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plesmar1947
08-19-2006, 02:09 PM
My studebaker commander has brake issues this is what I have done so far new shoes wheel cylinders rebuilt flushed system with alcohol and bled each wheel starting from the back farthest first but when done the travel on the pedal is to the floor however the brake shoes are moving,again the petal is real soft.your input is welcomed and needed.Only THE MASTER CLYINDER HAS NOT BEEN REBUILT,but seems to work. thanks

[8]Eight Ball

Roscomacaw
08-19-2006, 02:14 PM
Does it have Hill Holder? If so, did you bleed the HH unit too? Shoes all adjusted correctly?[B)]

Miscreant at large.

1957 Transtar 1/2ton
1960 Larkvertible V8
1958 Provincial wagon
1953 Commander coupe
1957 President 2-dr
1955 President State
1951 Champion Biz cpe
1963 Daytona project FS

plesmar1947
08-19-2006, 03:11 PM
Yes, it has a hill holder and no I did not bleed it is there a process of doing that. Or just bleed it at the same time what is bench bleeding this is new to me. MASTER CLYINDER/HILL HOLDER BLEEDING QUESTIONS adjustments to brake linings ok we think but did want to know about a pressure system then the engine doesnt have to run to make adjustments engine under repair as well.

[8]eight ball

Roscomacaw
08-19-2006, 03:22 PM
There should be a screw on top of the HH unit, you loosen it a bit, step gently on the brakes and then tighten the screw when any air is expelled from the unit.:)

Miscreant at large.

1957 Transtar 1/2ton
1960 Larkvertible V8
1958 Provincial wagon
1953 Commander coupe
1957 President 2-dr
1955 President State
1951 Champion Biz cpe
1963 Daytona project FS

64V-K7
08-19-2006, 06:37 PM
You asked about 'bench bleeding' (I think). This is where you take the new MC unit before installing it in the car, place it in a vise or fixture to make it immobile. New or rebuilt units should come with plastic port caps. Sometimes these can be used for bench bleeding, sometimes you have to get a kit from your FLAPS.
Install port fittings in each outlet and use plastic or rubber hose to direct the fluid back into the reservoir. You can use almost anthing here, as there's no real pressure in the return lines.
The object here is to expel all the air from inside the piston chambers, BEFORE installing it in the car.
Fill the reservoir, then with a tool that has a, protective, blunt tip, like a taped over phillips screwdriver and work the action of the piston. Use a slow stroke, as you would, if braking on the road. Slow in, then release. Don't pump it.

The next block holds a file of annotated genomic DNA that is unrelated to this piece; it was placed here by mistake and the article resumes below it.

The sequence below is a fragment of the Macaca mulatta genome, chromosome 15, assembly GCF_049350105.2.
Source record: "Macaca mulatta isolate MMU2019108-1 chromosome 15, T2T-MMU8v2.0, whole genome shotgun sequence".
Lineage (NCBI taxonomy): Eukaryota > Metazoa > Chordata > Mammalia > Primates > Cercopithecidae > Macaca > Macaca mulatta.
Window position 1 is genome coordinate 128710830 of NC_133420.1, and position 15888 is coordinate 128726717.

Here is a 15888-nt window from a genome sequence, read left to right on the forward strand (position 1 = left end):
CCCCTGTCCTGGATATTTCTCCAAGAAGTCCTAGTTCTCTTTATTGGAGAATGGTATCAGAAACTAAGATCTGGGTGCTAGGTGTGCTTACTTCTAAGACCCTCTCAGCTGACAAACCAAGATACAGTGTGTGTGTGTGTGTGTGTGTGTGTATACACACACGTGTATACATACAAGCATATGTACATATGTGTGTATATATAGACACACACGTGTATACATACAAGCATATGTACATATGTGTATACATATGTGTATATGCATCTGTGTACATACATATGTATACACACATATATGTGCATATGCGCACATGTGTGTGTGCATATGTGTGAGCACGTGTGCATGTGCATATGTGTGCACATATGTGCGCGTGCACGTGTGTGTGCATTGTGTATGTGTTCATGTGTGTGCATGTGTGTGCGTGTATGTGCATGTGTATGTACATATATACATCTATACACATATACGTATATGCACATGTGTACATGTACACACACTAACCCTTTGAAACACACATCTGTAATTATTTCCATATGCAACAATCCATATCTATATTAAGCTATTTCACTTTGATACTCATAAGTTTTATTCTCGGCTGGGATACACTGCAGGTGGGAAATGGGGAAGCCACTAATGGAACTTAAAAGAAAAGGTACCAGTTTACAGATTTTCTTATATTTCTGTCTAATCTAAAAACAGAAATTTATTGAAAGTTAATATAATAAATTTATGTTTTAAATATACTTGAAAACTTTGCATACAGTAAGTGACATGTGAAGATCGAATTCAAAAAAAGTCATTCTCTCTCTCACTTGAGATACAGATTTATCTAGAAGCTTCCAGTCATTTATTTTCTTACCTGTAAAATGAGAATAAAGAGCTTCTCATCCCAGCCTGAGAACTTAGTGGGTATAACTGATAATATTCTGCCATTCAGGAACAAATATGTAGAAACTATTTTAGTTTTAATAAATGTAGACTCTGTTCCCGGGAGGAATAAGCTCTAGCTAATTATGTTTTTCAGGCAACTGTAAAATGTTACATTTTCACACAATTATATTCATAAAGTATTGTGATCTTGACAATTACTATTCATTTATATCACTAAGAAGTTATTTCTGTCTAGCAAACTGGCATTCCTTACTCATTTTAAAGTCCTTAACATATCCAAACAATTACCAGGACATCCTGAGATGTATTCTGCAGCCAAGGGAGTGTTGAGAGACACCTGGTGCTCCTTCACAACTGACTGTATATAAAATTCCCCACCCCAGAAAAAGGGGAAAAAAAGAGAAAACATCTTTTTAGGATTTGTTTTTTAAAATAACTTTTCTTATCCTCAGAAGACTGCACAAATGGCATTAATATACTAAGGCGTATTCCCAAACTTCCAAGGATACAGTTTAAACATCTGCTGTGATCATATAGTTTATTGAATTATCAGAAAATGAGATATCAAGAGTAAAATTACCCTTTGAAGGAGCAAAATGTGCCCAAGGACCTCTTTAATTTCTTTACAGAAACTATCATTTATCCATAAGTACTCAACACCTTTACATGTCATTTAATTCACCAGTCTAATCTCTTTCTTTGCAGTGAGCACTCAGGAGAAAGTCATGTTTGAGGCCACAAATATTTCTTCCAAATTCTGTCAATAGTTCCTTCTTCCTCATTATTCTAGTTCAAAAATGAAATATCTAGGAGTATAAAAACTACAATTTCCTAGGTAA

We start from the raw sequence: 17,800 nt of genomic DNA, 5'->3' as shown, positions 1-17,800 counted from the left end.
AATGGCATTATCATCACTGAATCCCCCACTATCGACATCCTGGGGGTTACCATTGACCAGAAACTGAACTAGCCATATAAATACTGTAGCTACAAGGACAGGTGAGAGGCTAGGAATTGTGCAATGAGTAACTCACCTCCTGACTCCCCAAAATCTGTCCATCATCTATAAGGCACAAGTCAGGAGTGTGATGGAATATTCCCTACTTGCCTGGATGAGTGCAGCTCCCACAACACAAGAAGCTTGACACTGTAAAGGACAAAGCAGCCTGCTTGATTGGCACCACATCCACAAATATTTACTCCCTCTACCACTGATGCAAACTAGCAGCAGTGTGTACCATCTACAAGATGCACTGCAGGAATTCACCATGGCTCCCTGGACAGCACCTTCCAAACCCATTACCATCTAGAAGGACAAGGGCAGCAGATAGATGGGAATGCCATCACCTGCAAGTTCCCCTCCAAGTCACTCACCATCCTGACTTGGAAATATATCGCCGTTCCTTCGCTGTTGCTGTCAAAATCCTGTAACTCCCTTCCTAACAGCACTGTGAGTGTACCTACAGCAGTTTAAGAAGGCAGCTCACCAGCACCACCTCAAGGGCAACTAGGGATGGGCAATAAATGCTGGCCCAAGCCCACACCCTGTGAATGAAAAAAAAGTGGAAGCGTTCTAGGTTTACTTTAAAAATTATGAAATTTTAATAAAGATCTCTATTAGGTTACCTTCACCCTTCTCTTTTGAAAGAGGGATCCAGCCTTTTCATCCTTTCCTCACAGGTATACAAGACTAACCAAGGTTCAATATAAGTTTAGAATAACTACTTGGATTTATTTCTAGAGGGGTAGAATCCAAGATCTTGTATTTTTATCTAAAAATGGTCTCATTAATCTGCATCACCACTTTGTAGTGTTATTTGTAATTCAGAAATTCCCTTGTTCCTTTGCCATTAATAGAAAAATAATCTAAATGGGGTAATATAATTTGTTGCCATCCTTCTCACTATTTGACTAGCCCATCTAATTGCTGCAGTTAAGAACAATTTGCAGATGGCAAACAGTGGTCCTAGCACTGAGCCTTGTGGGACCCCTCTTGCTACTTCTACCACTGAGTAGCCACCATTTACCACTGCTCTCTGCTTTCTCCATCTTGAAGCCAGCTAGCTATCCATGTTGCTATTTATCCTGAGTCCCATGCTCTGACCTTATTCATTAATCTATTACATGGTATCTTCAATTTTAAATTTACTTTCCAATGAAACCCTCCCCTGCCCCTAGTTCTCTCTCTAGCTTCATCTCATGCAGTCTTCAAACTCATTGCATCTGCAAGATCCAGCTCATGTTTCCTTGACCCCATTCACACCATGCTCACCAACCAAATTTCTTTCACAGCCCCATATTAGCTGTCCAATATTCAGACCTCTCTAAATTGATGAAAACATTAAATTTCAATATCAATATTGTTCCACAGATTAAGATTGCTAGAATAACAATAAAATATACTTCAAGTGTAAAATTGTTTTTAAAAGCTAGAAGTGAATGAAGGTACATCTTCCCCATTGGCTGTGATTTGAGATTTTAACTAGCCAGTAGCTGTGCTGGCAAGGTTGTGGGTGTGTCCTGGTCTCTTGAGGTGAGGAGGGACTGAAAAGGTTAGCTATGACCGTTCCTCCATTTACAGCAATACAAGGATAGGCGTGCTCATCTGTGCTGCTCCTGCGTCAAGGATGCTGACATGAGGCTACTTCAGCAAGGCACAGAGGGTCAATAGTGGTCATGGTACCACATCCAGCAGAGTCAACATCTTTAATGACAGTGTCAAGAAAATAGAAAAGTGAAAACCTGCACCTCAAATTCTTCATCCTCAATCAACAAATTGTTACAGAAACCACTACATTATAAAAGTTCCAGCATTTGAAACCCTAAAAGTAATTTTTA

When you finally see no bubbles, you're done. Cap it, leave the outlet ports on the unit with the tubes crimped off, to avoid dripping fluid all over. Install it in the car, remove the plastic outlet fittings and connect the cars fittings.
Make sure you install the lines correctly. The port closest to the mounting flange is the front brake line.
If you use silicone fluid, you're going to wind up with a soft pedal no matter what. The stroke will be acceptable, but there are too many microscopic bubbles that stay in suspension and can't be bled out.
You also have to adjust the actuator rod to the proper clearance (free play), which always winds up to be about 1/16 to 1/8 inch. The pedal stroke under your foot translates to a lot smaller stroke at the MC, due to the geometry of the system, so too much play will cause the pedal to go down quite a bit, before engaging the brakes.

blackhawk
08-20-2006, 04:03 AM
quote:If you use silicone fluid, you're going to wind up with a soft pedal no matter what. The stroke will be acceptable, but there are too many microscopic bubbles that stay in suspension and can't be bled out.55Prez - are you just referring to a brake system with a hillholder or any brake system with silicone? I have silicone brake fluid in all my Studebakers and have for years. None of them have a soft pedal. But, none of them have hill holders either. Dale

CHAMP
08-20-2006, 09:20 AM
My 48 Champion has Hill Holder and silicone brake fluid and does not have a soft pedal! I've had silicone in everything from motorcycles to pick-up trucks and never had soft pedal. When I worked for chev we used stainless steel calipers and silicone fluid and didn't have soft pedal. This thread is the only place I've heard of silicone brake fluid and soft pedal.

GARY H 2DR.SEDAN 48 STUDEBAKER CHAMPION NORTHEAST MD.

Dick Steinkamp
08-20-2006, 09:30 AM
quote:Originally posted by 55Prez
If you use silicone fluid, you're going to wind up with a soft pedal no matter what.


Huh [?]...never had that problem in any of my cars that I used silicone fluid in. If that was actually the case, I don't think that any silicone brake fluid would be sold.




http://thenobot.org/images/s2d/s2d_01.jpg

studegary
08-20-2006, 01:31 PM
I am glad that others viewed the silicone brake fluid comment the same way that I did. I have only owned one Studebaker with silicone brake fluid. That car may have had the firmest brake pedal of any Studebaker that I have owned (more than 50).

Gary L.
Wappinger, NY
1954 Commander Starliner (restomod)
1959 DeLuxe pickup (restomod)

Roscomacaw
08-21-2006, 01:31 AM
Been driving my Transtar with silicone fluid in it since '96. I get grat service from it EXCEPT for the fact that the more "fluid" silicone stuff will find places to leak that Dot 3 won't. As such, my hill holder's leaked a drop now and then since I converted. Every year or so it wants a couple of ounces in the master cylinder.:D
I DID convert to a mechanical brake lite switch that's actuated by the brake pedal arm. Has worked for 10 years now![^]

Miscreant at large.

1957 Transtar 1/2ton
1960 Larkvertible V8
1958 Provincial wagon
1953 Commander coupe
1957 President 2-dr
1955 President State
1951 Champion Biz cpe
1963 Daytona project FS